“Amazing, even for experienced astronomers”

“Amazing, even for experienced astronomers”

Spiral galaxies as seen by the James Webb Space Telescope.NASA image

Our Sun is also part of a spiral galaxy: the Milky Way. But because we are in the middle of it ourselves, it is difficult to map and study. Searching in other galaxies could help.

Because the Webb telescope observes infrared wavelengths (thermal radiation), it sees different things than a “normal” telescope. The (low) thermal radiation of microscopic dust particles is particularly striking – shown here in yellow, orange and red, depending on the exact wavelength.

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Govert Schilling is a science journalist specializing in astronomy. He has written dozens of books about the universe and, among other things, created the television series Government to the limits of the universe.

New stars

In addition to relatively cool dust, galaxies also contain large amounts of gas. New stars emerge from these clouds of gas and dust. Most young stars are found in the spiral arms of galaxies. The galactic core contains more ancient stars, which are colored blue in the Webb images.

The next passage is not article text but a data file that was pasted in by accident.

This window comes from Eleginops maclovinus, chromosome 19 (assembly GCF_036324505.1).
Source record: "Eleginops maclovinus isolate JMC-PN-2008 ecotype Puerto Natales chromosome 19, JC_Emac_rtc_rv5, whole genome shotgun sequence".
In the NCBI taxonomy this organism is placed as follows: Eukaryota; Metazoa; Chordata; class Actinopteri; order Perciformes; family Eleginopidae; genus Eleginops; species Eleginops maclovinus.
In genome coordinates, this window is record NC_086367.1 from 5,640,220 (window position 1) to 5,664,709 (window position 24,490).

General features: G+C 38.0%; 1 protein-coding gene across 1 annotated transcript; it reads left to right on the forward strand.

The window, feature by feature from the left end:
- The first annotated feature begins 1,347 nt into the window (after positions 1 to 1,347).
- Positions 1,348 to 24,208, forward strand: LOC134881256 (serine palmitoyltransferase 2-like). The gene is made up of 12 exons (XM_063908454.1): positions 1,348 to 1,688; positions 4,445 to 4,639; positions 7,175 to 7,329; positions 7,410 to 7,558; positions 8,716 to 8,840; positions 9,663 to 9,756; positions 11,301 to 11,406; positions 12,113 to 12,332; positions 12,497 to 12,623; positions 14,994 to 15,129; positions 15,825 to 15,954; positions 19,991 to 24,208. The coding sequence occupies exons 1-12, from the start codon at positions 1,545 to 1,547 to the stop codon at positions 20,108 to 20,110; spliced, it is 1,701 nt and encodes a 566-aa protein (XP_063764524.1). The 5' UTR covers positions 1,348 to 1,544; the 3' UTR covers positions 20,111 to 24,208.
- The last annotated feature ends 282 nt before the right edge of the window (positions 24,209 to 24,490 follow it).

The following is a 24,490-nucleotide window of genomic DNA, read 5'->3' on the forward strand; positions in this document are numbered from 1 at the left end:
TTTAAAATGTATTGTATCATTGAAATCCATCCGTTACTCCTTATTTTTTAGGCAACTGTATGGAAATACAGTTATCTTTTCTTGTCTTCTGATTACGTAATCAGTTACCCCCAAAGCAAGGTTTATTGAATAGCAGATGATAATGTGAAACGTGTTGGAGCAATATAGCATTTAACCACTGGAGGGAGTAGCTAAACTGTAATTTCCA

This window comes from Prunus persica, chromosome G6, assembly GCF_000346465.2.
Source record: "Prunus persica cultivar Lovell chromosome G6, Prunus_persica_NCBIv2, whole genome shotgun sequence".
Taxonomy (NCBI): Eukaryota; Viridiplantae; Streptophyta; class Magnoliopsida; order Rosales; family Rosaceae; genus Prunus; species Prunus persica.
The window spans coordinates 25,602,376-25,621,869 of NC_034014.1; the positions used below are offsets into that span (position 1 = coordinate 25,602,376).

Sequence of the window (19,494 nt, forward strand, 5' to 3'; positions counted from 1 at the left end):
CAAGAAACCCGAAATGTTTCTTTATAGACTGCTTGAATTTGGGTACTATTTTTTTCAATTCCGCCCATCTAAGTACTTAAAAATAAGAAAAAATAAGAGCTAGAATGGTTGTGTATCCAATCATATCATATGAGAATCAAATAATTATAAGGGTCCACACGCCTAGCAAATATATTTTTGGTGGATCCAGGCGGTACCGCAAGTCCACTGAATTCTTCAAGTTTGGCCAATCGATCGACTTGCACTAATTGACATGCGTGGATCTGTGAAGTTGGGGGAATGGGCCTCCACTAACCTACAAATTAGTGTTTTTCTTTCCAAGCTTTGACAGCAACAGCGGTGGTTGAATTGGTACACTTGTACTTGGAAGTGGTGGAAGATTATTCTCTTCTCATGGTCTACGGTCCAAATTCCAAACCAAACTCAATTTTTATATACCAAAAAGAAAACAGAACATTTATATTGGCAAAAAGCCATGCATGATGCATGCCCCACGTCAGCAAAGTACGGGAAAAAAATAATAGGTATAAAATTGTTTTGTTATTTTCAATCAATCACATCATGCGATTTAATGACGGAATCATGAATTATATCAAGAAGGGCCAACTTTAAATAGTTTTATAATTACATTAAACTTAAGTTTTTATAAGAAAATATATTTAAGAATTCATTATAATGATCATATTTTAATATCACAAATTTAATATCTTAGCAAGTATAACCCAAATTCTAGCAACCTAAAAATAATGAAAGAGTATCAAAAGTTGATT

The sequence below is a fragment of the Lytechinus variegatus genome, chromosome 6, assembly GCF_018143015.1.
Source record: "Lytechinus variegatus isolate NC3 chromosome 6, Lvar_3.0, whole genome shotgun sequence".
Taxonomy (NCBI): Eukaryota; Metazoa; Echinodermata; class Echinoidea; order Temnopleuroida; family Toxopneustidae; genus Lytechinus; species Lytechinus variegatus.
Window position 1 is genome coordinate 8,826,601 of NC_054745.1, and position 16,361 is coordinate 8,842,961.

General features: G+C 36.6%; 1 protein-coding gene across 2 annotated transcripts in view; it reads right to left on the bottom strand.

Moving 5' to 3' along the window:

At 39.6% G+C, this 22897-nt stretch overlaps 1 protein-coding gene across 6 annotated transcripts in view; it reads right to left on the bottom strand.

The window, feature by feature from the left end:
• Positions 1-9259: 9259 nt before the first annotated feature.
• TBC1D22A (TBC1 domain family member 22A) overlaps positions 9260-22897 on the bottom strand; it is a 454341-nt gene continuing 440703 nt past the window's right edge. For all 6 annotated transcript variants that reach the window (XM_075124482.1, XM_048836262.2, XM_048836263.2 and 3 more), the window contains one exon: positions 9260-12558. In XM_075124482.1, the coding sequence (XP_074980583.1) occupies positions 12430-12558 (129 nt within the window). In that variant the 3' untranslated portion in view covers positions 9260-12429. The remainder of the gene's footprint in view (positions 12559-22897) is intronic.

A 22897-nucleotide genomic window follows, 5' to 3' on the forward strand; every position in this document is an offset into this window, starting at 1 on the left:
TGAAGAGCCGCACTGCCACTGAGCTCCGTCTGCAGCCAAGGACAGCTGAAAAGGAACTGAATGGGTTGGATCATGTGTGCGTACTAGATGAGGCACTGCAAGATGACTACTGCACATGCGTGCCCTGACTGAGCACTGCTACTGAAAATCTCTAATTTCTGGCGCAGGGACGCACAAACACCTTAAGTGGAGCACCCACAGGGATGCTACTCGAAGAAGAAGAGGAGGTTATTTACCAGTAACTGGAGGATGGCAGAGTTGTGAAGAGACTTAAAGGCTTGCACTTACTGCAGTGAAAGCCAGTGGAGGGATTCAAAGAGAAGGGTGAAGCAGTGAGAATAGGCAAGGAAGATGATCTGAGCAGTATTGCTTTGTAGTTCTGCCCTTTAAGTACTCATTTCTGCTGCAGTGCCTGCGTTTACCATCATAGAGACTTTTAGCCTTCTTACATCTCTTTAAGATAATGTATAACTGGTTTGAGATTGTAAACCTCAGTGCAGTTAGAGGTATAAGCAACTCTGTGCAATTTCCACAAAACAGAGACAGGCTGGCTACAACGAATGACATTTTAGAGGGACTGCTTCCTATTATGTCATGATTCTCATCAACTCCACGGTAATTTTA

The large, round, “empty” regions in the spiral arms of some galaxies are particularly striking. These “cavities” contain much less dust and gas. They were almost certainly destroyed by supernova explosions – massive stars that explode at the end of their short lives.

“Webb’s new images are stunning, even for astronomers who have been studying these types of galaxies for decades,” says study leader Janice Lee of the Space Telescope Science Institute in Baltimore.

How the spiral structure of galaxies is formed is still not well known. Spiral arms are a type of density waves in gas and dust, through which stars move — a bit like a long traffic jam on a highway, which isn't always made up of the same cars.

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